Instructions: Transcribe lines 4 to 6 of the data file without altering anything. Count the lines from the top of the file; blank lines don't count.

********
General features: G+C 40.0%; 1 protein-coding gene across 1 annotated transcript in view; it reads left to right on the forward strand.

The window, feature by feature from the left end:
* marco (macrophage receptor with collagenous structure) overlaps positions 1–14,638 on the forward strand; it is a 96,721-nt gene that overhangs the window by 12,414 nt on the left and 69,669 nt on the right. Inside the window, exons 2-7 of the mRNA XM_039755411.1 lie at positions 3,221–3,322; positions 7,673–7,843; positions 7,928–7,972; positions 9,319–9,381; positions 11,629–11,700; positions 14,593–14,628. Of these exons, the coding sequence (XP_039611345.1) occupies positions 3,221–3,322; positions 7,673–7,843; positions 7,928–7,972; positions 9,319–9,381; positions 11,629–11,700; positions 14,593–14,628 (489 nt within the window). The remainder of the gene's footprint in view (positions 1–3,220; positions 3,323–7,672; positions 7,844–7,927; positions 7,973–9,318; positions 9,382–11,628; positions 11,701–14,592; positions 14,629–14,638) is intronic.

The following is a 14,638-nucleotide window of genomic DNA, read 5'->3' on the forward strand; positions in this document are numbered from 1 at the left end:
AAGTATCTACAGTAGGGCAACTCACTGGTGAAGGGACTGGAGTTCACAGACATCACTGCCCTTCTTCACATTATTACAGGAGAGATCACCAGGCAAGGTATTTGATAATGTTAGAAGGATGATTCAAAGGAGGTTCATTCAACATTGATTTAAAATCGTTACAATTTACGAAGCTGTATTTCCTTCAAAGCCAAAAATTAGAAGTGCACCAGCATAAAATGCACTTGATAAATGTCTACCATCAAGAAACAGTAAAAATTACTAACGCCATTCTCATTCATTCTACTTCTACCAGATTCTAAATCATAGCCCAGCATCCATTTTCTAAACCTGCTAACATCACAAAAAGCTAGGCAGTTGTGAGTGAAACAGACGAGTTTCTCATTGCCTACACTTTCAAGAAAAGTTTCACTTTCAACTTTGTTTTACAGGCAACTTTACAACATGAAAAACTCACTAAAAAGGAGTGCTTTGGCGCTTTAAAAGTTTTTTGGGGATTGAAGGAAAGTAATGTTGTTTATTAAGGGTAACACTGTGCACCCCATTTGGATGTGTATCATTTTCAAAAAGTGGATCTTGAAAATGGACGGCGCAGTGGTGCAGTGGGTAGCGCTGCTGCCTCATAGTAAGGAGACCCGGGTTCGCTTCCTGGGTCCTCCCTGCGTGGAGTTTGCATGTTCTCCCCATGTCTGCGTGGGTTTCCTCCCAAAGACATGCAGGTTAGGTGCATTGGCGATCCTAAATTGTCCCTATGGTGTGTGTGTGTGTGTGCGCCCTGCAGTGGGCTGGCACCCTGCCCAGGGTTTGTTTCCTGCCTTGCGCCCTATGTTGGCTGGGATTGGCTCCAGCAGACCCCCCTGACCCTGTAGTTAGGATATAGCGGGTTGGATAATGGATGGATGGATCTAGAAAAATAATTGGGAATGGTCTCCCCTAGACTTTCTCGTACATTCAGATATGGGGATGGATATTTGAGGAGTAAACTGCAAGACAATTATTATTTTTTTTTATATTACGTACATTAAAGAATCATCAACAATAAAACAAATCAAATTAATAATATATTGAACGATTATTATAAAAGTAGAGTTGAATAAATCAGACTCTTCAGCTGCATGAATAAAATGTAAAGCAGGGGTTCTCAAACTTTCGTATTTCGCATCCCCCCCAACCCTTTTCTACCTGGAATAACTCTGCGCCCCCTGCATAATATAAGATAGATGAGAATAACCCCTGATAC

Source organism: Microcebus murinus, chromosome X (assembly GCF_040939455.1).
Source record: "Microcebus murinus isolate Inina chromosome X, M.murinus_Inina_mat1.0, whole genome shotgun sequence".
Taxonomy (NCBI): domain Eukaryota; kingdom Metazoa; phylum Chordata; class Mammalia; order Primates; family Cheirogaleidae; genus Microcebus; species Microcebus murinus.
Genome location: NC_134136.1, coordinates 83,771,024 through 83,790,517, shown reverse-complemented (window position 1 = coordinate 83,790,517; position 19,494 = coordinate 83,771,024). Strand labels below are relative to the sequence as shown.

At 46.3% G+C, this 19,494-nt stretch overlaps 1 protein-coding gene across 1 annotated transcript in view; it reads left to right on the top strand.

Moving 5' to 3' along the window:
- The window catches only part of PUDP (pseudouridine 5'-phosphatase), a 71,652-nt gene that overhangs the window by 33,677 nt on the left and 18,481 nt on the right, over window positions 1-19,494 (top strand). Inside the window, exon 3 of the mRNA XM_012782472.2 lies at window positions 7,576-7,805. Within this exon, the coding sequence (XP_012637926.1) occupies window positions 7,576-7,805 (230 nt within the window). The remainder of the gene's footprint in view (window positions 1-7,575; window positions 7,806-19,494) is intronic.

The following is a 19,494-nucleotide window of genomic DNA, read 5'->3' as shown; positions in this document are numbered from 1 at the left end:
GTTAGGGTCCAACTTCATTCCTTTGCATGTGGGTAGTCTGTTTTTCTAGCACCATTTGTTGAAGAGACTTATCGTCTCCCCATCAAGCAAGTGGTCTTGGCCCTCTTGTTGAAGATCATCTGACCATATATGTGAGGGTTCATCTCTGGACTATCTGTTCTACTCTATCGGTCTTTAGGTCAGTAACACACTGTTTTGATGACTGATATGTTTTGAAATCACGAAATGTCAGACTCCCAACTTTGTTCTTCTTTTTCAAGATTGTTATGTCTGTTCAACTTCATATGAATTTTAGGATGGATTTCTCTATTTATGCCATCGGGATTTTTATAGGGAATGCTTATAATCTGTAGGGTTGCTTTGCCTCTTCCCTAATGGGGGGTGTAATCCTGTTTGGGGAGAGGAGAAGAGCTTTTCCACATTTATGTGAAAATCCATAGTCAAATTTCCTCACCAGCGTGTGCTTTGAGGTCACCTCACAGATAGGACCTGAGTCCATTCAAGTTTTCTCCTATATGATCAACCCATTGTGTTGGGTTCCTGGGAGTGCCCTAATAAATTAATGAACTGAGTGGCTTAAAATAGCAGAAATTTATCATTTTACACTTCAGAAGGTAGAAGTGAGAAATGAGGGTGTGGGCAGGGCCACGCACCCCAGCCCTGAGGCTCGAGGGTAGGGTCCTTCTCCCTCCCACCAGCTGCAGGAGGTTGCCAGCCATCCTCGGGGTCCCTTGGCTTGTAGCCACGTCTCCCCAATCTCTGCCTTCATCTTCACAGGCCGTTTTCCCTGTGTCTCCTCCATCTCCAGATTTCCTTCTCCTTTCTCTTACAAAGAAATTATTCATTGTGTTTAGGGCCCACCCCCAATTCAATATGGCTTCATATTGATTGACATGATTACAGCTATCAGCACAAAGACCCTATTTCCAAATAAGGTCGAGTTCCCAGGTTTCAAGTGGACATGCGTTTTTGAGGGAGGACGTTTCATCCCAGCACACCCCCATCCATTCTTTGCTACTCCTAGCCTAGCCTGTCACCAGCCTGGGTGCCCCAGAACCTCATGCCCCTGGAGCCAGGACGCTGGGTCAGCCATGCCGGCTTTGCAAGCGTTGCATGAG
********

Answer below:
The following is a 14,638-nucleotide window of genomic DNA, read 5'->3' on the forward strand; positions in this document are numbered from 1 at the left end:
AAGTATCTACAGTAGGGCAACTCACTGGTGAAGGGACTGGAGTTCACAGACATCACTGCCCTTCTTCACATTATTACAGGAGAGATCACCAGGCAAGGTATTTGATAATGTTAGAAGGATGATTCAAAGGAGGTTCATTCAACATTGATTTAAAATCGTTACAATTTACGAAGCTGTATTTCCTTCAAAGCCAAAAATTAGAAGTGCACCAGCATAAAATGCACTTGATAAATGTCTACCATCAAGAAACAGTAAAAATTACTAACGCCATTCTCATTCATTCTACTTCTACCAGATTCTAAATCATAGCCCAGCATCCATTTTCTAAACCTGCTAACATCACAAAAAGCTAGGCAGTTGTGAGTGAAACAGACGAGTTTCTCATTGCCTACACTTTCAAGAAAAGTTTCACTTTCAACTTTGTTTTACAGGCAACTTTACAACATGAAAAACTCACTAAAAAGGAGTGCTTTGGCGCTTTAAAAGTTTTTTGGGGATTGAAGGAAAGTAATGTTGTTTATTAAGGGTAACACTGTGCACCCCATTTGGATGTGTATCATTTTCAAAAAGTGGATCTTGAAAATGGACGGCGCAGTGGTGCAGTGGGTAGCGCTGCTGCCTCATAGTAAGGAGACCCGGGTTCGCTTCCTGGGTCCTCCCTGCGTGGAGTTTGCATGTTCTCCCCATGTCTGCGTGGGTTTCCTCCCAAAGACATGCAGGTTAGGTGCATTGGCGATCCTAAATTGTCCCTATGGTGTGTGTGTGTGTGTGCGCCCTGCAGTGGGCTGGCACCCTGCCCAGGGTTTGTTTCCTGCCTTGCGCCCTATGTTGGCTGGGATTGGCTCCAGCAGACCCCCCTGACCCTGTAGTTAGGATATAGCGGGTTGGATAATGGATGGATGGATCTAGAAAAATAATTGGGAATGGTCTCCCCTAGACTTTCTCGTACATTCAGATATGGGGATGGATATTTGAGGAGTAAACTGCAAGACAATTATTATTTTTTTTTATATTACGTACATTAAAGAATCATCAACAATAAAACAAATCAAATTAATAATATATTGAACGATTATTATAAAAGTAGAGTTGAATAAATCAGACTCTTCAGCTGCATGAATAAAATGTAAAGCAGGGGTTCTCAAACTTTCGTATTTCGCATCCCCCCCAACCCTTTTCTACCTGGAATAACTCTGCGCCCCCTGCATAATATAAGATAGATGAGAATAACCCCTGATAC

Source organism: Microcebus murinus, chromosome X (assembly GCF_040939455.1).